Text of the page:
Celebrating the Mooncake Festival

#thefoodieblogsabout Salazar’s Bakery’s White Lotus Plain Mooncake

In line with this year’s Mid-Autumn Festival (it started last September 30, 2012, the 15th day of the 8th month of the Chinese Lunar Calendar), also known as the Mooncake Festival, me and my friend decided to buy special mooncakes at Salazar’s bakery located at SM North EDSA’s food court. Well, this was basically brought about by my curiosity to what mooncakes taste. They just so look very fancy on the outside and I am wondering what kind of flavour was inside these things.

Salazar’s Bakery’s Special Mooncake Canister

The canister has four mooncakes inside.

And so we bought four White Lotus Plain mooncakes. It actually costs me PhP 600.00 since each white lotus plain mooncake cost PhP 150.00 (yeah, they’re expensive *bummer*). The PhP 600.00 mooncake set comes with a canister so I was quite happy with that (I had the canister for free! Haha!). They also had other flavors which some has salty egg included inside.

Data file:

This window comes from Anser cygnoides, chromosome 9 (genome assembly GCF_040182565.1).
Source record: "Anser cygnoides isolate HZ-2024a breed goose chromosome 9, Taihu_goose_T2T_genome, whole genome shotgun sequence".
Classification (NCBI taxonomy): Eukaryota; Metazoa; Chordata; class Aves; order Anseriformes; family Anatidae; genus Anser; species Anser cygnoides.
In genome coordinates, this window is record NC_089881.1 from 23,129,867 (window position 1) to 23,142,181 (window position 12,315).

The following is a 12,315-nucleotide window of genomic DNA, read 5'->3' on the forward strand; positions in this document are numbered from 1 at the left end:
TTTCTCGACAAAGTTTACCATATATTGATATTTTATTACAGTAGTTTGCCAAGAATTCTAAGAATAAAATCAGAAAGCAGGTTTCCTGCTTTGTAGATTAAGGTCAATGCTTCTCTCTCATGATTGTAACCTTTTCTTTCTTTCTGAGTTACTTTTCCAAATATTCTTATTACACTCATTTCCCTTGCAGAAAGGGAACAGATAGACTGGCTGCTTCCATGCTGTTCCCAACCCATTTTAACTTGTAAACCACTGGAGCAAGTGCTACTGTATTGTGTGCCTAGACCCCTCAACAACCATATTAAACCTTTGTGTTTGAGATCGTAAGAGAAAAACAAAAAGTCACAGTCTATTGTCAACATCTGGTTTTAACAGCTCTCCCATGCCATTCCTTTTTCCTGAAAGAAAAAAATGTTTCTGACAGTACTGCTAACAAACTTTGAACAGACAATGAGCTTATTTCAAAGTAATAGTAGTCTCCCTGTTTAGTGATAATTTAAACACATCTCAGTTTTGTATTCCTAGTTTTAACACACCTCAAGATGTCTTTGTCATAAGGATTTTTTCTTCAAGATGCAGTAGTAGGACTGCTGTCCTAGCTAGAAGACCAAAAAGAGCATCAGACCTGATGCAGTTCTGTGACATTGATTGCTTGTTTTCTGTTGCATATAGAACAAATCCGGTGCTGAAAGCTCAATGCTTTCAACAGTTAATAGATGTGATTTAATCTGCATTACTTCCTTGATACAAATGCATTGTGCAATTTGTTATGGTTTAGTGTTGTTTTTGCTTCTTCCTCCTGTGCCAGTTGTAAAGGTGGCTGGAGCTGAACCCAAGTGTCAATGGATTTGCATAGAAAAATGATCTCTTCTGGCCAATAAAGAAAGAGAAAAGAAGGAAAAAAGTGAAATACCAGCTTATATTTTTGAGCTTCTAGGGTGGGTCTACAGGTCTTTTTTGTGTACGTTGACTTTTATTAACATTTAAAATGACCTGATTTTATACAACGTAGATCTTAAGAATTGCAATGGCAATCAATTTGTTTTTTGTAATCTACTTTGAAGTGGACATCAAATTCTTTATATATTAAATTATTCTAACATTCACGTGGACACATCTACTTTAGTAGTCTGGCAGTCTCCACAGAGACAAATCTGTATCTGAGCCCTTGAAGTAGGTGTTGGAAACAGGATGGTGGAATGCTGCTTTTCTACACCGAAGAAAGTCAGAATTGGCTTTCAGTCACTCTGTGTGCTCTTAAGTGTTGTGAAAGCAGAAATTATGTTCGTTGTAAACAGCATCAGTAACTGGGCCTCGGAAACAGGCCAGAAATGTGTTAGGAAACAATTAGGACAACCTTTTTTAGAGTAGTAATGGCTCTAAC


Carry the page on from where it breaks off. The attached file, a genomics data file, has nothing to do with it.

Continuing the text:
The mooncake’s fancy design on top.

A closer look at the White Lotus Plain Mooncake.

The mooncake is actually covered with a pastry similar to that of ‘hopia’s’ but is noticeably thin. The cake was filled with sweet, melt-in-your-mouth filling which [after googling] I found out to be sweet potatoes  or some white lotus (since that is the flavour of the moooncake).

The inside.

As you can see from the pictures, the filling has these white thingy something which are actually seeds. I thought it was the seed from the “butong-pakwan” because it tastes like it (I still don’t know what it is until now, hehe.). This adds texture to the cake since the seeds were ‘nutty.’

The mooncake’s thickness is about 3 centimeters.

This food is actually heavy on the tummy. I guess because it is literally filled with carbohydrates. LOL. Anyway, it is actually delicious but the thing that made this food trip funny was my realization that this mooncake was simply just ‘hopia’ – a very special and expensive ‘hopia.’

If you’re curious to the legend behind mooncakes and why our Chinese brothers and sisters are celebrating it, read this article from kaleidoscope.cultural-china.com.


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